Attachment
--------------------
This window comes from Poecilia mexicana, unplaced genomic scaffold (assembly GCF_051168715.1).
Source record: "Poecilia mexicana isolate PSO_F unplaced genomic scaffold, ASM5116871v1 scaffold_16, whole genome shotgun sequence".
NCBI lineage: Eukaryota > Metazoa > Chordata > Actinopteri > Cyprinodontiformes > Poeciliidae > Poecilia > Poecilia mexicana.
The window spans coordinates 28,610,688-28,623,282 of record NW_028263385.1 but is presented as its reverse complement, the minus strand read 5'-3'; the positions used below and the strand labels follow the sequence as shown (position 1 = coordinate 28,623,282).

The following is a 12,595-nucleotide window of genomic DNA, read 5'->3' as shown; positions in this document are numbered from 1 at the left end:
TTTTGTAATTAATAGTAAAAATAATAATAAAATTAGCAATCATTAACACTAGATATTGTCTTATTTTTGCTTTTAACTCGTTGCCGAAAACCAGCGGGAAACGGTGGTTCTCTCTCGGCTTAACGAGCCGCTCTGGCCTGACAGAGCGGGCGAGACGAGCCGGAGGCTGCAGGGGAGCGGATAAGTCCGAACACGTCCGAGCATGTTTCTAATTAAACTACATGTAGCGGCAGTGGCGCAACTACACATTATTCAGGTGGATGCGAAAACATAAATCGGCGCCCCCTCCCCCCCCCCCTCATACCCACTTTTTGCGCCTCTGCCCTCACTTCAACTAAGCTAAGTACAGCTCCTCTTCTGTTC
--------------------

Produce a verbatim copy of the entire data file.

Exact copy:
This window comes from Poecilia mexicana, unplaced genomic scaffold (assembly GCF_051168715.1).
Source record: "Poecilia mexicana isolate PSO_F unplaced genomic scaffold, ASM5116871v1 scaffold_16, whole genome shotgun sequence".
NCBI lineage: Eukaryota > Metazoa > Chordata > Actinopteri > Cyprinodontiformes > Poeciliidae > Poecilia > Poecilia mexicana.
The window spans coordinates 28,610,688-28,623,282 of record NW_028263385.1 but is presented as its reverse complement, the minus strand read 5'-3'; the positions used below and the strand labels follow the sequence as shown (position 1 = coordinate 28,623,282).

The following is a 12,595-nucleotide window of genomic DNA, read 5'->3' as shown; positions in this document are numbered from 1 at the left end:
TTTTGTAATTAATAGTAAAAATAATAATAAAATTAGCAATCATTAACACTAGATATTGTCTTATTTTTGCTTTTAACTCGTTGCCGAAAACCAGCGGGAAACGGTGGTTCTCTCTCGGCTTAACGAGCCGCTCTGGCCTGACAGAGCGGGCGAGACGAGCCGGAGGCTGCAGGGGAGCGGATAAGTCCGAACACGTCCGAGCATGTTTCTAATTAAACTACATGTAGCGGCAGTGGCGCAACTACACATTATTCAGGTGGATGCGAAAACATAAATCGGCGCCCCCTCCCCCCCCCCCTCATACCCACTTTTTGCGCCTCTGCCCTCACTTCAACTAAGCTAAGTACAGCTCCTCTTCTGTTC